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Slimy Sculpin

slimy sculpin

Slimy sculpin (Cottus cognatus) are distinguishable by their short body, beginning with a larger head that tapers towards the tail. Their mouth extends to below the front half of the eye and on the end of the preopercle (rear gill) is a backward-pointing spine. 



The bowfin (Amia calva) is distinguishable by their elongated, cylindrical body, large, tooth-filled mouth, and an upper jaw which extends beyond their eye. A long dorsal fin runs over half the length of their olive to green back. They exhibit a cream to pale green coloration on their body, with a large spot at the upper base on the caudal fin. The fins of spawning males may also have a greenish coloration.

Longnose Gar

long nosed gar

The most distinguishable feature of the longnose gar (Lepisosteus osseus) is their long, bluntly pointed snout filled with sharp teeth. They have a very long, narrow, white body with an olive brown to dark green back and a brown or black stripe running along either side.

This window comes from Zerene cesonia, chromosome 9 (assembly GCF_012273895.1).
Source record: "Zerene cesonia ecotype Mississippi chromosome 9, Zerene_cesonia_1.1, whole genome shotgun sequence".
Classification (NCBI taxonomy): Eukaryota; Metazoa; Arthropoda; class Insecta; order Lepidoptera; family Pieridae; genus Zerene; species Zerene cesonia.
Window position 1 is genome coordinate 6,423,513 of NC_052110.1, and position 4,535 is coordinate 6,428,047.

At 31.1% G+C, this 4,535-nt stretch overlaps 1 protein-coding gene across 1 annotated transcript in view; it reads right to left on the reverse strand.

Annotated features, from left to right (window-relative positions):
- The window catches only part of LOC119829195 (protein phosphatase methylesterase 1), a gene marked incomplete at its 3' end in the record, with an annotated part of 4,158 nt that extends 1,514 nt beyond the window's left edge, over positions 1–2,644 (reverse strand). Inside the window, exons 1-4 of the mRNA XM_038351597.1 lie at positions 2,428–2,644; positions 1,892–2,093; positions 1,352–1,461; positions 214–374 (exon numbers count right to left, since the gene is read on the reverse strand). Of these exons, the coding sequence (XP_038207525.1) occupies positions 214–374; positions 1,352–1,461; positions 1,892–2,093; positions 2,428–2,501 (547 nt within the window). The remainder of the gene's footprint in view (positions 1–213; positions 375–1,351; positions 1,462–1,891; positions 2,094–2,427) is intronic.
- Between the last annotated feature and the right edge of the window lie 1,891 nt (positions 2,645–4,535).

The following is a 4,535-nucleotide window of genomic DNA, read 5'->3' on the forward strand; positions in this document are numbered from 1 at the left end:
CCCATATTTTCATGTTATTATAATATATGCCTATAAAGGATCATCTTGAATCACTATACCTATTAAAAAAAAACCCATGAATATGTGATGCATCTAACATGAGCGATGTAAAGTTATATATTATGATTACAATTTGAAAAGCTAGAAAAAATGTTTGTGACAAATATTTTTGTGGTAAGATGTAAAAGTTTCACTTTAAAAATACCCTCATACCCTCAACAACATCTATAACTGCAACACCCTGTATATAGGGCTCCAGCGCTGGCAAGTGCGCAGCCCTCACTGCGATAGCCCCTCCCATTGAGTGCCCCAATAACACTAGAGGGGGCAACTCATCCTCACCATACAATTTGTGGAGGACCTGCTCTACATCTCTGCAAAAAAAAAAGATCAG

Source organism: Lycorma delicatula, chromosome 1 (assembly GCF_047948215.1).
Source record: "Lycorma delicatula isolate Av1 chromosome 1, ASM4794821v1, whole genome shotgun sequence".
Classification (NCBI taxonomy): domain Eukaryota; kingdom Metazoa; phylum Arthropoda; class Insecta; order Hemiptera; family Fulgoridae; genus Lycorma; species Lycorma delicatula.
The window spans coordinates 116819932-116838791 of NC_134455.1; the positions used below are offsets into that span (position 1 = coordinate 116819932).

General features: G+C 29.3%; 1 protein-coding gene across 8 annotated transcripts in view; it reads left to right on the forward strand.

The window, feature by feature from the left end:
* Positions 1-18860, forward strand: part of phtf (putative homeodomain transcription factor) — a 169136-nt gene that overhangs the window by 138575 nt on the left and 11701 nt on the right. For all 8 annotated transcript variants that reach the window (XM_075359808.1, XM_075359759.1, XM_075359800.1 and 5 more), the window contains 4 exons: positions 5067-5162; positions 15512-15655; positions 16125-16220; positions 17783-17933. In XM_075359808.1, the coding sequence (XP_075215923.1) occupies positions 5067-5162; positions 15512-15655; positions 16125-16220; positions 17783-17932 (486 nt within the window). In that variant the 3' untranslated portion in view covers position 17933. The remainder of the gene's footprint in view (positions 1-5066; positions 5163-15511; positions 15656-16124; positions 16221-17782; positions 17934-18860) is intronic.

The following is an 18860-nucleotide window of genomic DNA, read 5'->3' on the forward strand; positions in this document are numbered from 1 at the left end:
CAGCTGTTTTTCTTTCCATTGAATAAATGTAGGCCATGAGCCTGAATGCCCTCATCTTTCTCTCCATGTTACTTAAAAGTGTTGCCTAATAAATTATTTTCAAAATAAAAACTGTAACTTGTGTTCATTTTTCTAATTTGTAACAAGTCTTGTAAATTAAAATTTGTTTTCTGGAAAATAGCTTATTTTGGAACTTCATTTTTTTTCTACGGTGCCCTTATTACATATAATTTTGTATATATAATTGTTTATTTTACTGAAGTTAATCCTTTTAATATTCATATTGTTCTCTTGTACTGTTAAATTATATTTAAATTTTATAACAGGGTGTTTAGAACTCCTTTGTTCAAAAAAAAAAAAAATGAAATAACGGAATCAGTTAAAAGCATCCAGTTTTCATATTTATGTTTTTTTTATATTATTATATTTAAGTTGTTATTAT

Northern Pike

northern pike

The northern pike (Esox lucius) has a large, elongate body with a large, tooth-filled mouth and a long, pointed snout. Their body exhibits a dark green coloration along the sides speckled with yellow, bean-shaped markings. The darker coloring of their sides fades into a cream-white color on their underbelly. All fins, except for their pectorals, are covered in dark spots.

White Perch

white perch

White perch (Morone americana) were originally found in the St. Lawrence River and along the Atlantic coastal plain from Maritime Provinces to South Carolina. They were later introduced to the Midwest, New England, and the Great Lakes. White perch have been illegally introduced to some Vermont waters and are common in Lake Champlain and the Connecticut River.

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